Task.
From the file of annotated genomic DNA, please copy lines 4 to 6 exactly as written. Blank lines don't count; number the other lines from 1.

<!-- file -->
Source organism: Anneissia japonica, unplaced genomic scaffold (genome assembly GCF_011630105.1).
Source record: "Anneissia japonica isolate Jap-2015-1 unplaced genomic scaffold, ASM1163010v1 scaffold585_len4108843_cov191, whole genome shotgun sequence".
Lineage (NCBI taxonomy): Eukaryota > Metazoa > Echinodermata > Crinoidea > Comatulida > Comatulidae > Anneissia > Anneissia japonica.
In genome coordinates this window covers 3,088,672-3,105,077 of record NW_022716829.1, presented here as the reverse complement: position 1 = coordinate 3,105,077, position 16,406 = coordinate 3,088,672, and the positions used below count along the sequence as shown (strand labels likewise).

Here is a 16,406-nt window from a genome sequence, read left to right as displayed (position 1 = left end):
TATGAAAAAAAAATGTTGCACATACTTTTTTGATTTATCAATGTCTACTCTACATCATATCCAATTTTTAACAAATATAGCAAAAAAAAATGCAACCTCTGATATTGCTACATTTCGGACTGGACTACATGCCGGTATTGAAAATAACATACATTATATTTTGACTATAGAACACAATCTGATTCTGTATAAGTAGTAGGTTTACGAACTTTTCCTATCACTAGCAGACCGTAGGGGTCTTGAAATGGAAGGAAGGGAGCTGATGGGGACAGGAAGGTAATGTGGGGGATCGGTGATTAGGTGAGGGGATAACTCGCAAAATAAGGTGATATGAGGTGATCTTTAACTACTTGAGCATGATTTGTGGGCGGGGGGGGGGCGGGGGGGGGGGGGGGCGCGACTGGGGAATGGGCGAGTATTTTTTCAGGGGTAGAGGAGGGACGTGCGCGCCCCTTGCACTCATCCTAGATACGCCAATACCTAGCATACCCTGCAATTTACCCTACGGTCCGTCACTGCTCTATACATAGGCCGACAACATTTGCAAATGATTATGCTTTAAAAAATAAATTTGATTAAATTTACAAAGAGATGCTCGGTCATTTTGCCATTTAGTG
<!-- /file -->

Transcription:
In genome coordinates this window covers 3,088,672-3,105,077 of record NW_022716829.1, presented here as the reverse complement: position 1 = coordinate 3,105,077, position 16,406 = coordinate 3,088,672, and the positions used below count along the sequence as shown (strand labels likewise).

Here is a 16,406-nt window from a genome sequence, read left to right as displayed (position 1 = left end):
TATGAAAAAAAAATGTTGCACATACTTTTTTGATTTATCAATGTCTACTCTACATCATATCCAATTTTTAACAAATATAGCAAAAAAAAATGCAACCTCTGATATTGCTACATTTCGGACTGGACTACATGCCGGTATTGAAAATAACATACATTATATTTTGACTATAGAACACAATCTGATTCTGTATAAGTAGTAGGTTTACGAACTTTTCCTATCACTAGCAGACCGTAGGGGTCTTGAAATGGAAGGAAGGGAGCTGATGGGGACAGGAAGGTAATGTGGGGGATCGGTGATTAGGTGAGGGGATAACTCGCAAAATAAGGTGATATGAGGTGATCTTTAACTACTTGAGCATGATTTGTGGGCGGGGGGGGGGCGGGGGGGGGGGGGGGCGCGACTGGGGAATGGGCGAGTATTTTTTCAGGGGTAGAGGAGGGACGTGCGCGCCCCTTGCACTCATCCTAGATACGCCAATACCTAGCATACCCTGCAATTTACCCTACGGTCCGTCACTGCTCTATACATAGGCCGACAACATTTGCAAATGATTATGCTTTAAAAAATAAATTTGATTAAATTTACAAAGAGATGCTCGGTCATTTTGCCATTTAGTG